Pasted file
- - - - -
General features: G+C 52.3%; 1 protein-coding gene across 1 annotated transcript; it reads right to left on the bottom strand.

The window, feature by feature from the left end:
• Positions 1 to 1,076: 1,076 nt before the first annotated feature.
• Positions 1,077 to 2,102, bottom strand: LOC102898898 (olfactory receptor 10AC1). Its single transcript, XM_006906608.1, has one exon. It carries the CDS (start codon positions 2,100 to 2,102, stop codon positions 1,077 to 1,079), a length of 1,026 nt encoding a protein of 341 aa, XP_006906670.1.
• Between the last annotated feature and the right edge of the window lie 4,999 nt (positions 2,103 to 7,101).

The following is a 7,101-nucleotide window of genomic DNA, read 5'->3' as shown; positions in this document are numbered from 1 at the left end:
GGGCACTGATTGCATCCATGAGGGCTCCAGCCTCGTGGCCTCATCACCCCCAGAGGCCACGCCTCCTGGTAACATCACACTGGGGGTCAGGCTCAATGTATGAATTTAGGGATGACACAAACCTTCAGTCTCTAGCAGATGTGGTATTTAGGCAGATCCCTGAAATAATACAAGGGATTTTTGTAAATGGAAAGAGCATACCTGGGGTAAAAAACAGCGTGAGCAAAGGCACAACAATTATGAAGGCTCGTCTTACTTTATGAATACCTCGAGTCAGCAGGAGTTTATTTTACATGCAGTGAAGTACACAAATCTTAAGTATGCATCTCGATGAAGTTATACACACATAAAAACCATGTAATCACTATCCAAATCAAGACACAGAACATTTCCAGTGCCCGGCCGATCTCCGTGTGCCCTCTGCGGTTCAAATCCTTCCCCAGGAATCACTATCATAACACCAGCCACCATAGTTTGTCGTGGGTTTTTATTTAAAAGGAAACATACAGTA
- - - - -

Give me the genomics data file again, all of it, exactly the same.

General features: G+C 52.3%; 1 protein-coding gene across 1 annotated transcript; it reads right to left on the bottom strand.

The window, feature by feature from the left end:
• Positions 1 to 1,076: 1,076 nt before the first annotated feature.
• Positions 1,077 to 2,102, bottom strand: LOC102898898 (olfactory receptor 10AC1). Its single transcript, XM_006906608.1, has one exon. It carries the CDS (start codon positions 2,100 to 2,102, stop codon positions 1,077 to 1,079), a length of 1,026 nt encoding a protein of 341 aa, XP_006906670.1.
• Between the last annotated feature and the right edge of the window lie 4,999 nt (positions 2,103 to 7,101).

The following is a 7,101-nucleotide window of genomic DNA, read 5'->3' as shown; positions in this document are numbered from 1 at the left end:
GGGCACTGATTGCATCCATGAGGGCTCCAGCCTCGTGGCCTCATCACCCCCAGAGGCCACGCCTCCTGGTAACATCACACTGGGGGTCAGGCTCAATGTATGAATTTAGGGATGACACAAACCTTCAGTCTCTAGCAGATGTGGTATTTAGGCAGATCCCTGAAATAATACAAGGGATTTTTGTAAATGGAAAGAGCATACCTGGGGTAAAAAACAGCGTGAGCAAAGGCACAACAATTATGAAGGCTCGTCTTACTTTATGAATACCTCGAGTCAGCAGGAGTTTATTTTACATGCAGTGAAGTACACAAATCTTAAGTATGCATCTCGATGAAGTTATACACACATAAAAACCATGTAATCACTATCCAAATCAAGACACAGAACATTTCCAGTGCCCGGCCGATCTCCGTGTGCCCTCTGCGGTTCAAATCCTTCCCCAGGAATCACTATCATAACACCAGCCACCATAGTTTGTCGTGGGTTTTTATTTAAAAGGAAACATACAGTA